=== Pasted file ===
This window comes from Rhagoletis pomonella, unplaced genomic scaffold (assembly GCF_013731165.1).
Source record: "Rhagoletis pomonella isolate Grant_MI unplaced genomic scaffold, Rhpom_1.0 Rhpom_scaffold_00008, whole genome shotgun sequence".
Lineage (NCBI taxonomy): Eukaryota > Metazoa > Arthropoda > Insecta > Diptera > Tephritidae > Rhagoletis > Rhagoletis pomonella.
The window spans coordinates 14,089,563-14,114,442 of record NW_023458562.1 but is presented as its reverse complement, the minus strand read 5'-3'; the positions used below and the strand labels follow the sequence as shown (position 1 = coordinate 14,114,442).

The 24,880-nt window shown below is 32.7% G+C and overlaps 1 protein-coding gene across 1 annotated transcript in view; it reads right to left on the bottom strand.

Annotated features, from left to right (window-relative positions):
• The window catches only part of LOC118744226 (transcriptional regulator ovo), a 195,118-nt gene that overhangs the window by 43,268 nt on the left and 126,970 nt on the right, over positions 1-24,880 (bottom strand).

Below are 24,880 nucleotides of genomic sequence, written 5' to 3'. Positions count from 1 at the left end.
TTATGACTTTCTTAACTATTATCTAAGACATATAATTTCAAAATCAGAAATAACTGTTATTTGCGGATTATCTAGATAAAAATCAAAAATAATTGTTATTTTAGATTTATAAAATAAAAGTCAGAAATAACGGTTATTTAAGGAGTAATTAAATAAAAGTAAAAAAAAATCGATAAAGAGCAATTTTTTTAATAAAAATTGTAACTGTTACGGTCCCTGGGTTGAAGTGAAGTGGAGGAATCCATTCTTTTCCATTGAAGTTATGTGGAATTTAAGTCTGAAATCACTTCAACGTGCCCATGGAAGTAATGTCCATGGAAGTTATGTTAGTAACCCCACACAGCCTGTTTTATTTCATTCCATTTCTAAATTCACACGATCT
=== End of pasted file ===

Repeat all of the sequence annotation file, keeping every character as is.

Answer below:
This window comes from Rhagoletis pomonella, unplaced genomic scaffold (assembly GCF_013731165.1).
Source record: "Rhagoletis pomonella isolate Grant_MI unplaced genomic scaffold, Rhpom_1.0 Rhpom_scaffold_00008, whole genome shotgun sequence".
Lineage (NCBI taxonomy): Eukaryota > Metazoa > Arthropoda > Insecta > Diptera > Tephritidae > Rhagoletis > Rhagoletis pomonella.
The window spans coordinates 14,089,563-14,114,442 of record NW_023458562.1 but is presented as its reverse complement, the minus strand read 5'-3'; the positions used below and the strand labels follow the sequence as shown (position 1 = coordinate 14,114,442).

The 24,880-nt window shown below is 32.7% G+C and overlaps 1 protein-coding gene across 1 annotated transcript in view; it reads right to left on the bottom strand.

Annotated features, from left to right (window-relative positions):
• The window catches only part of LOC118744226 (transcriptional regulator ovo), a 195,118-nt gene that overhangs the window by 43,268 nt on the left and 126,970 nt on the right, over positions 1-24,880 (bottom strand).

Below are 24,880 nucleotides of genomic sequence, written 5' to 3'. Positions count from 1 at the left end.
TTATGACTTTCTTAACTATTATCTAAGACATATAATTTCAAAATCAGAAATAACTGTTATTTGCGGATTATCTAGATAAAAATCAAAAATAATTGTTATTTTAGATTTATAAAATAAAAGTCAGAAATAACGGTTATTTAAGGAGTAATTAAATAAAAGTAAAAAAAAATCGATAAAGAGCAATTTTTTTAATAAAAATTGTAACTGTTACGGTCCCTGGGTTGAAGTGAAGTGGAGGAATCCATTCTTTTCCATTGAAGTTATGTGGAATTTAAGTCTGAAATCACTTCAACGTGCCCATGGAAGTAATGTCCATGGAAGTTATGTTAGTAACCCCACACAGCCTGTTTTATTTCATTCCATTTCTAAATTCACACGATCT